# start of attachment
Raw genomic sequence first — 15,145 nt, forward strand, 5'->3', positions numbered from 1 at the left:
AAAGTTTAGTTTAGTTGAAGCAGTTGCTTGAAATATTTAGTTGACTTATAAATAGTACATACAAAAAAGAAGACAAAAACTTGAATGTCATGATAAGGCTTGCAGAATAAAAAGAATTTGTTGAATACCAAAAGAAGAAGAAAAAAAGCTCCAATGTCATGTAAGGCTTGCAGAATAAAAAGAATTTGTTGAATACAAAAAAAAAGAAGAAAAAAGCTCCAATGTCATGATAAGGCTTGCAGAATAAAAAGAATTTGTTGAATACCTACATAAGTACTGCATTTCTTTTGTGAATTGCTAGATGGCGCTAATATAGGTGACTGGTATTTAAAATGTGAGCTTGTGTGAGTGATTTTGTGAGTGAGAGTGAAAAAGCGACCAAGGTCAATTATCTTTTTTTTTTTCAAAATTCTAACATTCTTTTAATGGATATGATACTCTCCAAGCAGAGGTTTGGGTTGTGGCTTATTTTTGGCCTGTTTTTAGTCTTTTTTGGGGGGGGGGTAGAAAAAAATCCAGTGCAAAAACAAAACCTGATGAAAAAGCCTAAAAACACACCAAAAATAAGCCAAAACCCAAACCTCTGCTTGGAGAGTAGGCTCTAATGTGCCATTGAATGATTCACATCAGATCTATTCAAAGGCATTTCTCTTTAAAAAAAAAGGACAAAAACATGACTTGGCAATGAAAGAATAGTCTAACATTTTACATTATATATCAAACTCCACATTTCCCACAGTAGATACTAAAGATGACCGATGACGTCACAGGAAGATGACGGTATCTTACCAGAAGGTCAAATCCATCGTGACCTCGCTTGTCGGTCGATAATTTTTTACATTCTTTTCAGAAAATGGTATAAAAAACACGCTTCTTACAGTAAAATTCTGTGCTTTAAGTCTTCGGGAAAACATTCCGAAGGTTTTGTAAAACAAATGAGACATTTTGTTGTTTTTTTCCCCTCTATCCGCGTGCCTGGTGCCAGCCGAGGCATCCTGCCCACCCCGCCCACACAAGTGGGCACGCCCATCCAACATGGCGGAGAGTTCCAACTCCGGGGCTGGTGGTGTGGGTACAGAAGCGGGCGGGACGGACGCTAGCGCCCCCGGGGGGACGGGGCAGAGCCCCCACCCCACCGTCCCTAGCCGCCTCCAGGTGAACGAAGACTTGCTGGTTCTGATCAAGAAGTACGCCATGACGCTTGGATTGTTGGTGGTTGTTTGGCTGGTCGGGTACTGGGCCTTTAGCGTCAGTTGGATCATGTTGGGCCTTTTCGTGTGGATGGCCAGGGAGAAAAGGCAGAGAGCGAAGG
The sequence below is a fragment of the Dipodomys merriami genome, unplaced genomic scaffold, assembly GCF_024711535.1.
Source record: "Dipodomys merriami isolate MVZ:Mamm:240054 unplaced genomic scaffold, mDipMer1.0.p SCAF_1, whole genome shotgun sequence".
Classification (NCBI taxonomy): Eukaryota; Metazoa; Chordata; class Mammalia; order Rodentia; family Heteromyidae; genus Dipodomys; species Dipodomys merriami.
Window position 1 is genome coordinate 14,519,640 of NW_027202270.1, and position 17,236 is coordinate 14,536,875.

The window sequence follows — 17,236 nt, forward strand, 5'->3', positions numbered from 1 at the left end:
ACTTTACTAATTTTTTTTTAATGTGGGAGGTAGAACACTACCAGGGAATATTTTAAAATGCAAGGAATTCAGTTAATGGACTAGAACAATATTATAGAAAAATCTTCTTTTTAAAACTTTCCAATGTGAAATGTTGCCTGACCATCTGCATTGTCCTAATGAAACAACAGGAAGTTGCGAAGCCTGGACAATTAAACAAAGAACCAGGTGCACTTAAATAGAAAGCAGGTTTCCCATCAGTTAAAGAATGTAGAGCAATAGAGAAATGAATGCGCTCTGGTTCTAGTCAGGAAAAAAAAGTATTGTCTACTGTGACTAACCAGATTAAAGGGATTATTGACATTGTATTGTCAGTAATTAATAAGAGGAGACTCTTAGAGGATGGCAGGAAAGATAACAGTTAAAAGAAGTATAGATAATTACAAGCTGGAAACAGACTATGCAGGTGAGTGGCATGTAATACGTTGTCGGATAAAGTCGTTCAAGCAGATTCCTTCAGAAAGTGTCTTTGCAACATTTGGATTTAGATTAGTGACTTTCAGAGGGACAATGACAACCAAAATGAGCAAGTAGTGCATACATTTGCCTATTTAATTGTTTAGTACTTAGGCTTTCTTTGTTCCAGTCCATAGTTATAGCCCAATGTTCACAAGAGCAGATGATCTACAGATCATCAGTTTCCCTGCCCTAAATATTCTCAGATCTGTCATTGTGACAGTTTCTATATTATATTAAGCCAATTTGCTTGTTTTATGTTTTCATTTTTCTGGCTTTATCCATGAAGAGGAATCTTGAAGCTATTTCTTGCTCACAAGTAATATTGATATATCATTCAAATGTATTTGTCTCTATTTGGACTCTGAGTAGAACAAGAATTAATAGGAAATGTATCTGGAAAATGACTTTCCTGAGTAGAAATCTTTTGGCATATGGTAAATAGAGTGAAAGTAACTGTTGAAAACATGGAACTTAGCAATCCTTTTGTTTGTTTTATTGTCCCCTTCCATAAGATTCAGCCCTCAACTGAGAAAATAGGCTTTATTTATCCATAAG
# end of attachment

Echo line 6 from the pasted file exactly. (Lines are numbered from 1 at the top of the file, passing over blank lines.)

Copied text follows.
Window position 1 is genome coordinate 14,519,640 of NW_027202270.1, and position 17,236 is coordinate 14,536,875.